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Priorities over pride decided Air Jamaica deal - PM

Published:Tuesday | May 4, 2010 | 12:00 AM
Prime Minister Bruce Golding. - File

Prime Minister Bruce Golding says getting Jamaica's priorities right trumped the pride associated with having a national airline in determining the fate of Air Jamaica, whose operations were taken over on May 1 by Trinidad and Tobago-owned Caribbean Airlines Limited (CAL).

Golding, in a statement issued by Jamaica House, said a huge debt burden, rising costs and increasing competition were all factors that led to the end of Air Jamaica.

"Many airlines have gone under, and in our case, keeping Air Jamaica flying has placed a huge burden on Government's scarce resources only made worse by the global recession," said Golding.

US$1-billion debt

Air Jamaica had been saddled by more than US$1 billion in debt.

"We have to get our priorities right," the Prime Minister said.

"We have to eliminate our fiscal deficit and reduce our borrowing, so that interest rates can come down and the economy can be given a chance to achieve real growth ... The Government has had to take the regrettable but inevitable decision that it could no longer provide the financial support required to keep Air Jamaica flying."

However, Golding said Jamaica was fortunate to be able to transfer the majority ownership to CAL, a regional airline, which will operate the routes that are of the greatest importance to Jamaican travellers, the diaspora and tourist visitors making connections to Jamaica.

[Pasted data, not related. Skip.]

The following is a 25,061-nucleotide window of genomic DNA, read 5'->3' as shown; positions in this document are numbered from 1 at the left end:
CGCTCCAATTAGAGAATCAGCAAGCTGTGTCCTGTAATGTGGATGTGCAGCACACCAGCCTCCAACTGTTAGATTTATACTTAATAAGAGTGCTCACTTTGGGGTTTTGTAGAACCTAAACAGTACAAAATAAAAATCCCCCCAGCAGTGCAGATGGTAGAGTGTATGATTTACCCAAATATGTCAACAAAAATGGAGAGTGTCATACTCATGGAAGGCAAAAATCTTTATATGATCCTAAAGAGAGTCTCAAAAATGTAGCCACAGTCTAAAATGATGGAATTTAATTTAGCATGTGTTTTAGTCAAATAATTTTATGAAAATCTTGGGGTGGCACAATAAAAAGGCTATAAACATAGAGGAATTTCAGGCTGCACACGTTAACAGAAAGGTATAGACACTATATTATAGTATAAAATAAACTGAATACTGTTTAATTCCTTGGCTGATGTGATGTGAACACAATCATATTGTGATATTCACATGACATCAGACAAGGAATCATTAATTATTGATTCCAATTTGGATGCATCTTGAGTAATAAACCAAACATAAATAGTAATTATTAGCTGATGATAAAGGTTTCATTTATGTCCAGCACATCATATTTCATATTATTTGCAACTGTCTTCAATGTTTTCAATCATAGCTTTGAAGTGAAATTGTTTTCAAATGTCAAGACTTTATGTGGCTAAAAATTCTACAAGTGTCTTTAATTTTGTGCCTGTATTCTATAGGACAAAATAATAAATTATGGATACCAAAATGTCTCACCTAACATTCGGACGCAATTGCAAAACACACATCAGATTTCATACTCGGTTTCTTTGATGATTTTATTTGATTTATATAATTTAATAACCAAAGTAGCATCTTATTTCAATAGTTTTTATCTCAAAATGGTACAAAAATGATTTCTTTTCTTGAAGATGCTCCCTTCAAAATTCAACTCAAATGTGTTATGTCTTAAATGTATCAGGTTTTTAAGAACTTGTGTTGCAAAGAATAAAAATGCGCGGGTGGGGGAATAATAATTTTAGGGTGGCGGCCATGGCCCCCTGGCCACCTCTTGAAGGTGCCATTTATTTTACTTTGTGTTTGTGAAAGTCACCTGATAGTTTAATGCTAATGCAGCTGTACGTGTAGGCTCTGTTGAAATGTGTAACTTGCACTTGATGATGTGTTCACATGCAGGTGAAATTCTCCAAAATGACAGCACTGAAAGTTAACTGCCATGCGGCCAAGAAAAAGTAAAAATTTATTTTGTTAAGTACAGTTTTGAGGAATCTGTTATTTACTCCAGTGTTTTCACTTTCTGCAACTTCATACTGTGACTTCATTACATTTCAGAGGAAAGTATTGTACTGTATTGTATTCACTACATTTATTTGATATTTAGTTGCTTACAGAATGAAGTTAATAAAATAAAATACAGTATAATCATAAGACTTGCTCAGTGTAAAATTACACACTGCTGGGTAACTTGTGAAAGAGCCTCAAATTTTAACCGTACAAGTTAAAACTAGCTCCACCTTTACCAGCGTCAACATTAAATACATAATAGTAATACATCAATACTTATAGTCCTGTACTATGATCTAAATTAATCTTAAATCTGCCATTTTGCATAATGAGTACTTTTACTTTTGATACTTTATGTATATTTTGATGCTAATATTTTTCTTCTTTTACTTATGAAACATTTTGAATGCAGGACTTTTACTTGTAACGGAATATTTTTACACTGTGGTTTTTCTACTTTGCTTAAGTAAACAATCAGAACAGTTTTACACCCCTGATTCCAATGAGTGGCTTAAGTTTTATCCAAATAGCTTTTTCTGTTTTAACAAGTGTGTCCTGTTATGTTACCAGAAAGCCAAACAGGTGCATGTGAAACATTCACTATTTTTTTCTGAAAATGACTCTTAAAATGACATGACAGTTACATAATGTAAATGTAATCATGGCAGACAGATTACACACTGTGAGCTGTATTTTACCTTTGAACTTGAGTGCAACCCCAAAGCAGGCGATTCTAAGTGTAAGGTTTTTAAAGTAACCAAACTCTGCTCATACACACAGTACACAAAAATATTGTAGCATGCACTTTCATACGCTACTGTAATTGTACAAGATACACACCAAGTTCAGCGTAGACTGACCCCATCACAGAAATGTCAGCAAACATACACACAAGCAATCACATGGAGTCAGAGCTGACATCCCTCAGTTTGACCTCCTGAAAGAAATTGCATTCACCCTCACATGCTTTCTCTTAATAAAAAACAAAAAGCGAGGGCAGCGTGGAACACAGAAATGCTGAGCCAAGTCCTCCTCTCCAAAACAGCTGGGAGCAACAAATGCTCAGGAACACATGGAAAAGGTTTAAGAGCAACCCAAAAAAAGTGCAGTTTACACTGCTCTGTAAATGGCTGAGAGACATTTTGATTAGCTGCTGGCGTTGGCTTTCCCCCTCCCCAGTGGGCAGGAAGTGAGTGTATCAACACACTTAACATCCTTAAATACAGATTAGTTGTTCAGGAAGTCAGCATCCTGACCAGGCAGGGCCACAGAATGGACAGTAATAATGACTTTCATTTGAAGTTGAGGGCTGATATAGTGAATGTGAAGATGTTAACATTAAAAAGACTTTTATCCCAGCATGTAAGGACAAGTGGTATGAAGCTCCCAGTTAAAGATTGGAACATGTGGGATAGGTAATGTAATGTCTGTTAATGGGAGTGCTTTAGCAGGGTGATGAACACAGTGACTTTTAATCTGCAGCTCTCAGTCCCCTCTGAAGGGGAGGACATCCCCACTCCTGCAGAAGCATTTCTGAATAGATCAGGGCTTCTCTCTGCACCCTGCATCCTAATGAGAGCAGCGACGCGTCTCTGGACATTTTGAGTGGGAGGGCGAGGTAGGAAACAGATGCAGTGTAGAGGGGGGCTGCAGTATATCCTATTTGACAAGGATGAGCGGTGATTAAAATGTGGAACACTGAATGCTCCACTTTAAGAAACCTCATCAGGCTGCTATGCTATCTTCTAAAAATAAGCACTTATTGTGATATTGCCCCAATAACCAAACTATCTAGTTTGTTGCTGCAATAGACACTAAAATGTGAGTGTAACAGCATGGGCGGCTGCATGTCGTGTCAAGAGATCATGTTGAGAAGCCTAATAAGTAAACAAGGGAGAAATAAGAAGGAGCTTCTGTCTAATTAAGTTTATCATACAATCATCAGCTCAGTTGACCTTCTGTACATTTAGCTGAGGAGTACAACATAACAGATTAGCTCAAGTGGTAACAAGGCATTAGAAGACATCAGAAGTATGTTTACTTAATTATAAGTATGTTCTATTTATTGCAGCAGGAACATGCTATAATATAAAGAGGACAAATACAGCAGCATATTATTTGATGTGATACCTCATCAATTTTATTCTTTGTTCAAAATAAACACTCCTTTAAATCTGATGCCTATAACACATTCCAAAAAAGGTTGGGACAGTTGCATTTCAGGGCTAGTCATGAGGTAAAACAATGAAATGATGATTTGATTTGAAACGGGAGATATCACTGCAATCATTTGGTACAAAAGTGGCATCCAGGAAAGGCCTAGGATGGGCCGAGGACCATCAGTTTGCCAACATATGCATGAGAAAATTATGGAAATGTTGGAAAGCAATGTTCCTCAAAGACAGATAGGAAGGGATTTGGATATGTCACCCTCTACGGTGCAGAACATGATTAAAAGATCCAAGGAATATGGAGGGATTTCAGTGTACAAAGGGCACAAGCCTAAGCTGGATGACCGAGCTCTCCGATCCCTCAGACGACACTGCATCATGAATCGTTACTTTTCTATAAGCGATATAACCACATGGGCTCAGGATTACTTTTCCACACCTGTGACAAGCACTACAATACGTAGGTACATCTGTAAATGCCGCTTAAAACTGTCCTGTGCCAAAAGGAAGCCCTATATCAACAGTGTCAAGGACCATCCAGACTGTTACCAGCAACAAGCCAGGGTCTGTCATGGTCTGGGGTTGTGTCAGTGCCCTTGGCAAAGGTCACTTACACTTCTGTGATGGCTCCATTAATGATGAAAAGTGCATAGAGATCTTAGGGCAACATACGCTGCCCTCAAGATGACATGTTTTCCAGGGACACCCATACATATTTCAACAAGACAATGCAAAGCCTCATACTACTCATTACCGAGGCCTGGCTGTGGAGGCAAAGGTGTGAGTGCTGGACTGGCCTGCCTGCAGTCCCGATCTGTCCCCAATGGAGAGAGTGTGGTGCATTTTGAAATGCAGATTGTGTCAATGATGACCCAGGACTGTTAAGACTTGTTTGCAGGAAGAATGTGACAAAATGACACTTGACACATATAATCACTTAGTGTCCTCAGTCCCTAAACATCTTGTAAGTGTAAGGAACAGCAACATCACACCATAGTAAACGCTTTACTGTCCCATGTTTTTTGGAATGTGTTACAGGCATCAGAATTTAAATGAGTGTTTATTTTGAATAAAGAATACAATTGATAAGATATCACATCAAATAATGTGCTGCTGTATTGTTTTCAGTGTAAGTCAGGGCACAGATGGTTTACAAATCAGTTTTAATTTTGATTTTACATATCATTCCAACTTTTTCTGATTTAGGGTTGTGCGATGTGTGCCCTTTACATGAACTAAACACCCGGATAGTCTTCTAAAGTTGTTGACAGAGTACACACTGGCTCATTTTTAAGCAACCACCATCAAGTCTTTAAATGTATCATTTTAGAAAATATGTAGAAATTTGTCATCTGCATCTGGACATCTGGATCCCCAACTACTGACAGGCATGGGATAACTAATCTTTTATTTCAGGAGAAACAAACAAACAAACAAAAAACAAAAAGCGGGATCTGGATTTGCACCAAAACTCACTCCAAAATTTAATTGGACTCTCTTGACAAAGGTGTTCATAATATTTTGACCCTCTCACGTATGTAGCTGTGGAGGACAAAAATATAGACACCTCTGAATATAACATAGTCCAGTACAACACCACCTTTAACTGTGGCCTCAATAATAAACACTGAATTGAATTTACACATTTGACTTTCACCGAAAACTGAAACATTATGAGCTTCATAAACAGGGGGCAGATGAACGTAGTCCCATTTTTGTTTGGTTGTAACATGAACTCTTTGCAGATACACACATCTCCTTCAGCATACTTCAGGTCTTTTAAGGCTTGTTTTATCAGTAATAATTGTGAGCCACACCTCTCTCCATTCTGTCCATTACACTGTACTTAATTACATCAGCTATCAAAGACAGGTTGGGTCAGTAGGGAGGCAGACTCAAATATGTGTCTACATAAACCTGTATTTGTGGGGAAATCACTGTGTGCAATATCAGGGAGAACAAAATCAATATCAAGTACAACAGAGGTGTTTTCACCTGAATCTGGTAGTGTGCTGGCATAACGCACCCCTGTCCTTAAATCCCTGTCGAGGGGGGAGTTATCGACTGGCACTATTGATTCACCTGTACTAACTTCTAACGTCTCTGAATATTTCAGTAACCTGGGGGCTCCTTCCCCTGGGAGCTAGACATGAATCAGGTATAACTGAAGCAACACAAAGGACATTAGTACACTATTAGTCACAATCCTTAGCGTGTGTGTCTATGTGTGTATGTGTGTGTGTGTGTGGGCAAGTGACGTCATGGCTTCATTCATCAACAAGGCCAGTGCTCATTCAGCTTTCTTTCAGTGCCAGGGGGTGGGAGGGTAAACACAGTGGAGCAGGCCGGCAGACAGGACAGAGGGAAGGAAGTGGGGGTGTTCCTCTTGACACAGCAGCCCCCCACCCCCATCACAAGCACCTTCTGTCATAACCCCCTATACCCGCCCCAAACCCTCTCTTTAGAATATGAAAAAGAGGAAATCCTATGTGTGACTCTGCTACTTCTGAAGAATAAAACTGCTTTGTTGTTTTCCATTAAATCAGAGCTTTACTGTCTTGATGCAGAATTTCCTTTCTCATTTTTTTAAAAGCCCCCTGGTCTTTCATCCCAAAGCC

"The Government of Jamaica will have minority ownership in all of Caribbean Airlines, not just the Jamaican operations, but will not be required to absorb any losses or provide any capital," Golding said.

Kingston will have a 16 per cent stake in CAL as part of the merger agreement.

National pride

More than 1,000 former Air Jamaica workers will be employed during the transition period that is expected to last up to a year.

"The transition for some will be difficult but the government is prepared to assist in providing whatever support we can," Golding said.

"This is not necessarily the end of the dream that led us to create our own airline in 1968 ... Let us use this as an opportunity to place our country firmly on a path to fulfilling that dream, where our people can enjoy a way of life that will be the greatest source of our national pride," he said.